This weeks multiple attacks on the enemies of WikiLeaks by the Anonymous group shows the scale that ‘hacktivists' can work on and this should be a call to arms for securing websites.

In the latest distributed denial-of-service (DDoS) attacks, the Anonymous group claimed to have taken down the Visa website, as well as launching a fresh assault on PayPal. However its Twitter account was temporarily suspended overnight.

Following the hit on MasterCard, a report from rawstory.com claimed that the Anonymous group had published a list of what it said were 10,000 MasterCard credit card numbers, with a tweet saying: "To the people of the industrial world, dismiss your MasterCard now!" The list included card numbers and expiry dates but not the names of the cardholders.

However it later emerged that the numbers were not genuine, as MasterCard spokesman Chris Montero said that all MasterCard numbers begin with a ‘5', and the list seen by Raw Story did not appear to include any serial number that began with a five.

Claire Sellick, event director of the InfoSecurity Europe event, said: “The fact that the massive MasterCard website, which is accessed on a regular basis from many countries around the world, has been downed by a DDoS attack shows the scale the hacktivists can now operate on.

“Other sites of organisations that severed their links with Assange in recent days have also been subjected to DDoS attacks of varying intensity, but one thing is for sure, these attacks will continue on the sites concerned for a long time to come.”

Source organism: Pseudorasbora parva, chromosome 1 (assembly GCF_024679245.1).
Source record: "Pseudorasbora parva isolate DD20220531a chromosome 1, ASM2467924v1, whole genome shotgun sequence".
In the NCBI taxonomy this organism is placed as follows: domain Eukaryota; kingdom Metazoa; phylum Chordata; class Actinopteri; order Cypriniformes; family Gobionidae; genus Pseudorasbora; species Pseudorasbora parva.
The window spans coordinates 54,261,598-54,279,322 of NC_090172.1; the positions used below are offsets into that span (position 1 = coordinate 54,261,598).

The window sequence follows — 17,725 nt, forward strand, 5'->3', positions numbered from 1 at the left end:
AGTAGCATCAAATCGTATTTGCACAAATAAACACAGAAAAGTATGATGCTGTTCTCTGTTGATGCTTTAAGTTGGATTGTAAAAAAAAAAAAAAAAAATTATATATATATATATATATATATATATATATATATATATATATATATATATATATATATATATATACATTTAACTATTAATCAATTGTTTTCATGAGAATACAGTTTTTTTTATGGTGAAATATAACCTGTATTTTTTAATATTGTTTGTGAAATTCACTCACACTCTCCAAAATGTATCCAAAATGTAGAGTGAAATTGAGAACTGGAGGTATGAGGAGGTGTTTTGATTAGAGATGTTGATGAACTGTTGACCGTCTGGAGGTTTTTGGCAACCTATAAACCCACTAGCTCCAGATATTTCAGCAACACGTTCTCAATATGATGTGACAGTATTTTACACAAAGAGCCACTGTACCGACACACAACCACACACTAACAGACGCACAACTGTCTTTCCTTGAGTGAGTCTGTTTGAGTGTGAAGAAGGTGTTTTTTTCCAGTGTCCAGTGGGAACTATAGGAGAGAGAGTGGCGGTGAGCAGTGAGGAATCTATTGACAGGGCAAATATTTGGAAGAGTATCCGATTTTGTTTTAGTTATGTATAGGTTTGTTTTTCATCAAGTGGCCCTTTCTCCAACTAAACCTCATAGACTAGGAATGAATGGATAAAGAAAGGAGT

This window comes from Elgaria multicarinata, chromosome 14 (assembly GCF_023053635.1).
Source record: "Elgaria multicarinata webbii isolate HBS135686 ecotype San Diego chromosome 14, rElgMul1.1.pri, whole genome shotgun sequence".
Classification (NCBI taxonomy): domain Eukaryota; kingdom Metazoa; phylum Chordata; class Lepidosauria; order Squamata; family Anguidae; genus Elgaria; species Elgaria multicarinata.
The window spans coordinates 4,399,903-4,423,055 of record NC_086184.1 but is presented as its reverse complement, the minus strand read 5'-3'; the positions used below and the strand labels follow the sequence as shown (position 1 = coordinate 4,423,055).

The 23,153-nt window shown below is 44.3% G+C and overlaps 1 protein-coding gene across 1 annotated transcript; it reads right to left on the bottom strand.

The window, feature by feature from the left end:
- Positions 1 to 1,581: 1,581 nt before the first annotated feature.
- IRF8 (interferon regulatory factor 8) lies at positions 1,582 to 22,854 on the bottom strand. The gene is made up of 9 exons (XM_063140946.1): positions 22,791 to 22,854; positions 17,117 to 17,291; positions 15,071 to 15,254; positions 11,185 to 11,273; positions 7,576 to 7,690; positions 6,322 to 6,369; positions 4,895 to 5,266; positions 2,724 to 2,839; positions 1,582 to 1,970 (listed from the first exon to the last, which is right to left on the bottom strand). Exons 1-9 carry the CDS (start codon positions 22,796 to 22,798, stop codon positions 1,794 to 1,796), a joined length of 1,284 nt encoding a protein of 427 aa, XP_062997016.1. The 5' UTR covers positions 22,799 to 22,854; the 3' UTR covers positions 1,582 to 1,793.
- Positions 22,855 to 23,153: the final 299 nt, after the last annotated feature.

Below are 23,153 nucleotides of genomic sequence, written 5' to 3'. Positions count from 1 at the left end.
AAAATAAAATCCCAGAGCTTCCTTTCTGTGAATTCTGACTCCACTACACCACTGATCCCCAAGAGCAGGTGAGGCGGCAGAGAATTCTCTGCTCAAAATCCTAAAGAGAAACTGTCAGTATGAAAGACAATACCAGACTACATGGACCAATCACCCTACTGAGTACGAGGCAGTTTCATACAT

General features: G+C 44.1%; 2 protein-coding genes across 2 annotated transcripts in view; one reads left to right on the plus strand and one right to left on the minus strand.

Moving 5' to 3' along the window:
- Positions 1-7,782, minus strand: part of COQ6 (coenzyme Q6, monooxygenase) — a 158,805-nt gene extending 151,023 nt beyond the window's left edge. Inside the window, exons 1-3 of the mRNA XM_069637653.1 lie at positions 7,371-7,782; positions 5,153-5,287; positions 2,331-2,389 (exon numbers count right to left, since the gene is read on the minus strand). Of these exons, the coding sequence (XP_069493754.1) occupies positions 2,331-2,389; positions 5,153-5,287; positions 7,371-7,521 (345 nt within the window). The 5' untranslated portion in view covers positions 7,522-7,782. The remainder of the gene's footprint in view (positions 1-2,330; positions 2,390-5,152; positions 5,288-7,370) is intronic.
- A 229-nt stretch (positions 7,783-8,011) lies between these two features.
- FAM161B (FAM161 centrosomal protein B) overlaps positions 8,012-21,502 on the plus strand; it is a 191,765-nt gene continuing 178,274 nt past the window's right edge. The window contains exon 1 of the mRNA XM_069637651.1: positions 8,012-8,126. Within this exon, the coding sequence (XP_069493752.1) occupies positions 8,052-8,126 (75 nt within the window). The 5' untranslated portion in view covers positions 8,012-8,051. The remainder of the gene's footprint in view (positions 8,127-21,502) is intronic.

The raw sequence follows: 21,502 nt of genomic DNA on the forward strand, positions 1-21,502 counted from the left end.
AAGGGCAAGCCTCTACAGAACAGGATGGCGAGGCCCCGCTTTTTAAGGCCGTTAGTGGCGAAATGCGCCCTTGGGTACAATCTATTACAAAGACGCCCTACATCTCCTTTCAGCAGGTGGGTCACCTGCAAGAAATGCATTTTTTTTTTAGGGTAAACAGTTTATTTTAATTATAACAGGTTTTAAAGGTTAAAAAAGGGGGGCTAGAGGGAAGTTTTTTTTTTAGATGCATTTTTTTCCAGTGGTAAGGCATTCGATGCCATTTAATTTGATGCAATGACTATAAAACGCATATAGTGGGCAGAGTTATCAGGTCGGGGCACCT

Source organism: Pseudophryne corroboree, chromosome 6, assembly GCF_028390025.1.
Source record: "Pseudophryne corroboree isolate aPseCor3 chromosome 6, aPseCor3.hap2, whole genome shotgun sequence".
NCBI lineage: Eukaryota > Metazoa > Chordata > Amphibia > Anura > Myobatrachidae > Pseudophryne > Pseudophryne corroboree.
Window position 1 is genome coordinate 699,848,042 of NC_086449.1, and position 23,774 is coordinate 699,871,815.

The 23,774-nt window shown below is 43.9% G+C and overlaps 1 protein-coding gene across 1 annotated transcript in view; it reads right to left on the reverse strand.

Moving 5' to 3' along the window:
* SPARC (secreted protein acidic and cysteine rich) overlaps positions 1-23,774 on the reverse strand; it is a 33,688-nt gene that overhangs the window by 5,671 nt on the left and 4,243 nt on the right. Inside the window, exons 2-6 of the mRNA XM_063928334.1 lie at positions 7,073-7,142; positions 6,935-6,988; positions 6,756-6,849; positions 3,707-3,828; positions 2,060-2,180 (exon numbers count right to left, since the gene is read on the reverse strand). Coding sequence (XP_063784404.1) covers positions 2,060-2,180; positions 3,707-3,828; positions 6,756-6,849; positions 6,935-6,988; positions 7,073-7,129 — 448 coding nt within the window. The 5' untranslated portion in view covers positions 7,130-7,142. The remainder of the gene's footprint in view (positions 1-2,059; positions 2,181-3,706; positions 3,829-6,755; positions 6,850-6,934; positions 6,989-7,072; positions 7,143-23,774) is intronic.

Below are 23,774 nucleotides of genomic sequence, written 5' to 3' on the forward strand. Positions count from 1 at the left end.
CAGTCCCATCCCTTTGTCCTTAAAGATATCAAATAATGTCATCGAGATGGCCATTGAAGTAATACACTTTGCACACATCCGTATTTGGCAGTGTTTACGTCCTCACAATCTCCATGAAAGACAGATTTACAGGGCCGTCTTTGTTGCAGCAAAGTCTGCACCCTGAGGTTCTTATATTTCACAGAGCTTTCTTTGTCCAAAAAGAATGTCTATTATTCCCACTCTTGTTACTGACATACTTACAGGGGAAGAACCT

She commented that for organisations, route diversity can often include using more than one business ISP for internet access, which if combined with the use of different local phone exchanges for the broadband lines, can make a firm's internet facilities far more robust against a disaster.

“Good IT security planning also has its place. You don't need to spend a fortune on beefing up your internet security. A little forward planning can go a long away," she said.

"Once thing is for sure, however, and that is the WikiLeaks DDoS attacks are not going to go away. If anything we expect they will intensify in the days ahead and companies need to take this opportunity to review and boost their IT/IP security arrangements to protect themselves.”

ForeScout recommended establishing an information security policy to limit the distribution of sensitive information, segment information resources and network topology and enforce policy at the application, desktop and network layers as a preparation of defence.

Roger Rawlinson, managing director of the assurance division at NCC Group, said that the series of attacks by the Anonymous group in defence of WikiLeaks charts the growing use of cyber attacks as a weapon to make political statements by attempting to embarrass large organisations.

“However, these are more commonly seen against political groups or government websites, rather than blue chip companies. In cancelling their contracts with WikiLeaks through political pressure, the companies are thought to have become the targets of hacktivism, one of the fastest growing uses for cyber crime. Others that have cancelled contracts or severed ties with WikiLeaks would do well to review the robustness of their websites and review their security strategies as quickly as possible,” he said.

Chester Wisniewski, senior security advisor at Sophos Canada, said: “It is against the law to participate in DDoS attacks, even if many people are angry about the coordinated efforts to shut down WikiLeaks. The public has had its eyes opened to how easy it is for a small group of internet users to have a large impact on the functioning of major websites. Unfortunately the internet is still a growing entity and is not yet strong enough to defend itself against determined adversaries.”